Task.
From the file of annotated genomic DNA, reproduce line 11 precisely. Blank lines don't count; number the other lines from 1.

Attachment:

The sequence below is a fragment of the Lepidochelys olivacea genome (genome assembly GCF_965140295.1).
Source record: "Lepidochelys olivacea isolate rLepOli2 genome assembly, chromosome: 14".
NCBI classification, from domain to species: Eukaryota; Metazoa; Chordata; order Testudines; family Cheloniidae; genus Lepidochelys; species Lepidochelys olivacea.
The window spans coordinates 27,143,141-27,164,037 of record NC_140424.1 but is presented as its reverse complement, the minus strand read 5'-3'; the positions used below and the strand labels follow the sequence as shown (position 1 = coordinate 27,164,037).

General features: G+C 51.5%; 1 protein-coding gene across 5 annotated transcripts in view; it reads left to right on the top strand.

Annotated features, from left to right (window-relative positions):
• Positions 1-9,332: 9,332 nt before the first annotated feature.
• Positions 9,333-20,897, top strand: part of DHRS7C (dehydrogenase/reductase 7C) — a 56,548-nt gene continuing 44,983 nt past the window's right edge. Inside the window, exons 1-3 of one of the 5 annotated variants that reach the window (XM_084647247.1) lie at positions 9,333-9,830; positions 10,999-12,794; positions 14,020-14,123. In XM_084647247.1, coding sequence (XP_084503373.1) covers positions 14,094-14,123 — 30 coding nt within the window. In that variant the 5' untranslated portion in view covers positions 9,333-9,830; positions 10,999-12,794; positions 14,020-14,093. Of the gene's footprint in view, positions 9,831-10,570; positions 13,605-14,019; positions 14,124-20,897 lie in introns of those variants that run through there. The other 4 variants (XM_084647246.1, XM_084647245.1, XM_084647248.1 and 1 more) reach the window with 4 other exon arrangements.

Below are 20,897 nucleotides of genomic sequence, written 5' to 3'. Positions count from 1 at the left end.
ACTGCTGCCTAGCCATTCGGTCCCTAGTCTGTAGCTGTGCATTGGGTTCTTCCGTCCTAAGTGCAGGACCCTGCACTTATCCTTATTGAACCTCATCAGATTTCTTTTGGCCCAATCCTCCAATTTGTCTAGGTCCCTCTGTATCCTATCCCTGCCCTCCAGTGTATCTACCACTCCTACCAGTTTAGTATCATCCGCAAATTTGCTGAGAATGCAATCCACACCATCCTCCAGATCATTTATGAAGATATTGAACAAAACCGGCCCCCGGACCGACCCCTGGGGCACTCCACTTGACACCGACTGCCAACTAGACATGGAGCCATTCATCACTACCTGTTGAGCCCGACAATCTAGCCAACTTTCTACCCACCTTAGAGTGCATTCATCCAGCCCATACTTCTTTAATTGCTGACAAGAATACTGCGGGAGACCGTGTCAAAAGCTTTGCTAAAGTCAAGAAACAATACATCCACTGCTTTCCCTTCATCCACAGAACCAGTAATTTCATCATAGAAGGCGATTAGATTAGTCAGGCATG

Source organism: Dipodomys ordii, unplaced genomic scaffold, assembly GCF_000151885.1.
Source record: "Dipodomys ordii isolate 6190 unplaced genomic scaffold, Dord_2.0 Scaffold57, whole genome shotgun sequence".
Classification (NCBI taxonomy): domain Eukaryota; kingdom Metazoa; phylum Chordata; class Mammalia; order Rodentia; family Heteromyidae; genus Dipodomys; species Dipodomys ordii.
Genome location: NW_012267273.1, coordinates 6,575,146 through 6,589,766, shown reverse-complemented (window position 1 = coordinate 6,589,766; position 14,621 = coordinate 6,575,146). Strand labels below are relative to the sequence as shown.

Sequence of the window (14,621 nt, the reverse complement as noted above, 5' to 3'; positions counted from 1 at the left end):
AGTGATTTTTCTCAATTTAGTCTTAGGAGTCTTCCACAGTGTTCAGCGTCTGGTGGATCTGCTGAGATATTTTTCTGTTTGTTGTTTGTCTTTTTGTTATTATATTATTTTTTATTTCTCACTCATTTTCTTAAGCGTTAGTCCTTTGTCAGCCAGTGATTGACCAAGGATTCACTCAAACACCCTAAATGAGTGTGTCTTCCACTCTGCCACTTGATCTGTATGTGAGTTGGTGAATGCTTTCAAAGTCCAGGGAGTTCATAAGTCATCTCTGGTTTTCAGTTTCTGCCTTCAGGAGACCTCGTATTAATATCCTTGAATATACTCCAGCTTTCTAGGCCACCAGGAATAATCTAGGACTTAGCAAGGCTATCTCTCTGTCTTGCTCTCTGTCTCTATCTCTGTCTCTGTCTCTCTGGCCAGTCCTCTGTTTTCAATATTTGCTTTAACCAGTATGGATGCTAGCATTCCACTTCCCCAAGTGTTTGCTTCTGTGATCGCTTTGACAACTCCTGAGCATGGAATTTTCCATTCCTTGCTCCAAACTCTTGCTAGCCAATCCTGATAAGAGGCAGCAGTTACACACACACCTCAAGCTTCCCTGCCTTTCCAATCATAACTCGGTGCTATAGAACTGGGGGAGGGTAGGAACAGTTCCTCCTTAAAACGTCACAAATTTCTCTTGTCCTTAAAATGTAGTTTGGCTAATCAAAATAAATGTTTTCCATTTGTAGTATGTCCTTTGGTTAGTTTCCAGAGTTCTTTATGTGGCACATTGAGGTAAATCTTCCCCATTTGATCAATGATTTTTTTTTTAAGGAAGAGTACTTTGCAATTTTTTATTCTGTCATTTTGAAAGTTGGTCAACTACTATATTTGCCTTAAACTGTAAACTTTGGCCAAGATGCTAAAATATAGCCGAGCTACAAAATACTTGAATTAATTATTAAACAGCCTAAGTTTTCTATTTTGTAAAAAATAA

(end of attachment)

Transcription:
Source organism: Dipodomys ordii, unplaced genomic scaffold, assembly GCF_000151885.1.